Skip to content
My WebMD Sign In, Sign Up

Healthy Dogs

Select An Article
Font Size

Why Dogs Dig and What You Can Do

(continued)

What to Do If Your Dog Digs

After determining why your dog digs, you can try the recommendations below to manage or reduce her habit. If you need help with your dog’s digging, don’t hesitate to consult a qualified professional, such as a Certified Professional Dog Trainer (CPDT) or a Certified Applied Animal Behaviorist (CAAB or Associate CAAB). Please see our article, Finding Professional Help, to locate one of these experts in your area.

If Your Dog Digs to Keep Cool or Get Comfortable

Dogs living outside in very hot or cold weather often dig holes to sleep in, especially if they don’t have access to proper shelter, like an insulated doghouse. Even with a suitable doghouse, some dogs prefer to retreat under a deck and dig a big hole. Older dogs may start digging later in life if they become unable to regulate their own body temperature as well as they used to.

  1. If your dog digs in an attempt to cool off, provide an insulated dog house, a shallow wading pool, shade, a fan (air blowing over ice feels just like air conditioning!) and/or a bed that allows air to circulate underneath. Hot dogs like to lie flat on hard, cool surfaces or upside down on soft surfaces, so give your dog access to those. If possible, keep your dog indoors, in an air-conditioned area-at least during the hottest time of day.
  2. If your dog digs in an attempt to keep warm, provide an insulated dog house, give her extra blankets or a differently shaped bed that she can burrow into, move her bed to a cozier, less drafty location, or give her access to an area where she can lie in the warm sun. If possible, keep your dog indoors when it’s particularly cold outside.
  3. If your dog digs in an attempt to create a more comfortable resting place, provide a bed. It may help to offer a few different kinds of beds so your dog can let you know which one she prefers. Many dogs like circular beds with a raised edge that can be used as a pillow. Dogs also seem to like beds that are snug, so that they can burrow down into them and get cozy. (Some dogs like beds that seem almost too small for them!)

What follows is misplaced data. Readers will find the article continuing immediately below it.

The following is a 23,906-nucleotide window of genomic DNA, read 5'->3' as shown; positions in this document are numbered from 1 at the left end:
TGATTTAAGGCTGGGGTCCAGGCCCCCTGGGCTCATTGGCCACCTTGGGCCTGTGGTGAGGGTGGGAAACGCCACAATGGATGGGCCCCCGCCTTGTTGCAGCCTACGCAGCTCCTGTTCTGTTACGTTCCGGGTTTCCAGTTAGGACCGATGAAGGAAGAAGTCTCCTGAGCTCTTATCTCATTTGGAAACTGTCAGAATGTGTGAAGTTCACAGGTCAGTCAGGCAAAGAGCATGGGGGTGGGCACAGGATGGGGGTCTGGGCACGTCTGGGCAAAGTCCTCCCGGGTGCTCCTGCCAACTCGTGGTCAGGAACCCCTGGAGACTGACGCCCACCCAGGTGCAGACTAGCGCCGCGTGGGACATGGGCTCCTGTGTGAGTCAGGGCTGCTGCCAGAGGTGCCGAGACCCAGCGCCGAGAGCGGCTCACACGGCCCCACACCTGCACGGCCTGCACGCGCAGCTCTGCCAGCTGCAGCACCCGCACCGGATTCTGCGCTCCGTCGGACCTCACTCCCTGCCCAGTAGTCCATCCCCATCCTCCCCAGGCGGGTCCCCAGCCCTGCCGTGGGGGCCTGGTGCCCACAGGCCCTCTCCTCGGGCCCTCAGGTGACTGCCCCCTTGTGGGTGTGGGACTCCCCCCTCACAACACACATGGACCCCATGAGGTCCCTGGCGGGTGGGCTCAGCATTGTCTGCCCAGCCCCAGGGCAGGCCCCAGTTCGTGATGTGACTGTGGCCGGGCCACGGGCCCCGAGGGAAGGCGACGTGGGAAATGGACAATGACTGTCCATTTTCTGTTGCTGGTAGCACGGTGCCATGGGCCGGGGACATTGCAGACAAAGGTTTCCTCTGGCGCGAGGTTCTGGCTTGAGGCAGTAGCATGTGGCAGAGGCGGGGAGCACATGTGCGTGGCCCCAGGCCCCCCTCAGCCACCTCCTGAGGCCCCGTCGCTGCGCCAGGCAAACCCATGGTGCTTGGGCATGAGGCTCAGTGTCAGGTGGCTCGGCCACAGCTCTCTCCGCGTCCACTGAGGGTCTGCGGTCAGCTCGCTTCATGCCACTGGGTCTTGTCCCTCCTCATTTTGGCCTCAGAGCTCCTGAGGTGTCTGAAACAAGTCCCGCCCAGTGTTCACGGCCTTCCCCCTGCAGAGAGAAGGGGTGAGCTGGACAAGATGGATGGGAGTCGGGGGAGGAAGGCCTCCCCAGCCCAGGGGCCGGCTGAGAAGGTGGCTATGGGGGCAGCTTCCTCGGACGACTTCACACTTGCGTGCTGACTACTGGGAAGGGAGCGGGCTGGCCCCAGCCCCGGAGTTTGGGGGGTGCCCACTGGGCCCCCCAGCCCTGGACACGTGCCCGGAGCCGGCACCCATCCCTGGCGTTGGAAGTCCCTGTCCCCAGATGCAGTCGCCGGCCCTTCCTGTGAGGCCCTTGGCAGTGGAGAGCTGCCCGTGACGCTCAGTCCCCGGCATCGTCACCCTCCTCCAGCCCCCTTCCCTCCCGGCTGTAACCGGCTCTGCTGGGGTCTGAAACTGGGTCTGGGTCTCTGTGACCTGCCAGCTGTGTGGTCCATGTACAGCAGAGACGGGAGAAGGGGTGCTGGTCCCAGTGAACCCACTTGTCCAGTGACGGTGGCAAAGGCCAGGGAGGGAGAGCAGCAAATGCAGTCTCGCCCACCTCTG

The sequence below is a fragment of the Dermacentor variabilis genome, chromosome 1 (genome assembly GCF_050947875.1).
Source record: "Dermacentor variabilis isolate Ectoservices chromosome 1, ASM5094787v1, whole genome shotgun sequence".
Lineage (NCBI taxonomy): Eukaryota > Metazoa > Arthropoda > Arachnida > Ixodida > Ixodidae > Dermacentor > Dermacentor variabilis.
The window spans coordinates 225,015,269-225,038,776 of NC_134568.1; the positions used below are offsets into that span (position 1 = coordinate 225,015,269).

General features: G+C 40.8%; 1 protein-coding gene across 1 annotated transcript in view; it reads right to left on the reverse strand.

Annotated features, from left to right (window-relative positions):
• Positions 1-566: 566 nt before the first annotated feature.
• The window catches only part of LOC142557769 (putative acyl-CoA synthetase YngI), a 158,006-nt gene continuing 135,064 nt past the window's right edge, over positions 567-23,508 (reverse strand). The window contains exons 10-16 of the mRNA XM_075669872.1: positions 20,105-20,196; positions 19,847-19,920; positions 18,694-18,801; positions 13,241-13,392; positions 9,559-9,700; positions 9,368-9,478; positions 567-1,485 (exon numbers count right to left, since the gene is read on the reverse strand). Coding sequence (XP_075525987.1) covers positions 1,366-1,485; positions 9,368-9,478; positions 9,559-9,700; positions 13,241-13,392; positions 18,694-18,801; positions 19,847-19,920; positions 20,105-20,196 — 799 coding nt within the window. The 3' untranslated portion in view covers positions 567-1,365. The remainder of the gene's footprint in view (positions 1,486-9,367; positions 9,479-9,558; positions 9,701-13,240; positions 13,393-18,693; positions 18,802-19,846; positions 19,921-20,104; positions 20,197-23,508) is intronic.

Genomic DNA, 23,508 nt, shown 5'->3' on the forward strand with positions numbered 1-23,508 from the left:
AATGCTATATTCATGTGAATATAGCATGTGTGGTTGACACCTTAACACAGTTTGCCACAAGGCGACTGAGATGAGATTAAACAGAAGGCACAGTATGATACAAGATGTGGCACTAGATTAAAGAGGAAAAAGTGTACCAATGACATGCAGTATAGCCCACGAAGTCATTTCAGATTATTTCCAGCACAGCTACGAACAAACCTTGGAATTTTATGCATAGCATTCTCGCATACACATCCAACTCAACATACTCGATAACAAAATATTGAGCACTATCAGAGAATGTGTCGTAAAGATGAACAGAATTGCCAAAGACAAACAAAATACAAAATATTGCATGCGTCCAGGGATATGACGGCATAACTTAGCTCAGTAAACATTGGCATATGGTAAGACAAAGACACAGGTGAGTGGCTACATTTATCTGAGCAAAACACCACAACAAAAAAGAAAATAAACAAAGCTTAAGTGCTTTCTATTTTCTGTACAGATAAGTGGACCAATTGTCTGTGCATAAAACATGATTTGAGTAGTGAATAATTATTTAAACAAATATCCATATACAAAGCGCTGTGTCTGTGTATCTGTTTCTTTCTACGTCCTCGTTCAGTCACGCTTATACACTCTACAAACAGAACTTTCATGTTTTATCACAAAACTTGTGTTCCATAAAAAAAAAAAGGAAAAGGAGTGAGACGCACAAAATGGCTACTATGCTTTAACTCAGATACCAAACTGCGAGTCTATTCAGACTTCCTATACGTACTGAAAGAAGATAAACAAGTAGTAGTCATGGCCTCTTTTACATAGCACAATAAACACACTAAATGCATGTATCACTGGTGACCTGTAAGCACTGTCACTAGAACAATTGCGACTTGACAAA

If Your Dog Digs to Entertain Herself

Many dogs dig for the fun of it. This type of digging is the hardest to treat because the action of digging is rewarding in and of itself. To achieve success, rather than attempting to eliminate the behavior, try to redirect your dog’s digging to an acceptable place.

  1. Encourage your dog to dig in an area you have allocated specifically for this activity. Build a digging pit that is especially enticing. To learn how, please see our article, Creating a Digging Pit for Your Dog.
  2. Try to discourage digging in inappropriate locations by installing garden fencing around areas where you don’t want your dog to dig. Just the effort of going over or through a fence will stop some dogs. Others may need more convincing. You can try stringing tight twine across planters to create a “roof” through which your plants can grow. Should your dog hop the fence and jump into your planters, the twine is bound to feel unpleasant on her feet. If this fails, you can install a motion-activated device that sounds a loud alarm or turns on a water hose. (Of course, this plan will NOT work if your dog enjoys playing with the water hose!) Alternatively, you can try using a product called a Snappy Trainer, which looks like a mousetrap. It’s designed to make a loud snapping noise that merely startles the dog but won’t harm her. You can place Snappy Trainers all around your plants so that when your dog touches them, a sudden unpleasant sound surprises her.
  3. Some experts recommend burying a dog’s feces in the holes she has dug. If she returns to dig more in those holes, the presence of the feces can discourage her. However, she’s likely to just start a new hole somewhere else. This suggestion is only appropriate if your dog is repeatedly digging in a single undesirable place and you don’t mind if she digs elsewhere.

WebMD Veterinary Reference from ASPCA Virtual Pet Behaviorist

Next Article:

Today on WebMD

boxer dog
Slideshow
dog on couch
Evaluator
 
bad dog
Slideshow
Sad dog and guacamole
Slideshow
 
Pit bull looking up
Article
Pets: Is My Dog Normal
Slideshow
 
Dog scratching behind ear
Slideshow
dog catching frisbee
Slideshow
 
Dog Breed RMQ
Quiz
puppy eating
Slideshow
 
pooldle
Slideshow
ashamed yorkshire terrier
Slideshow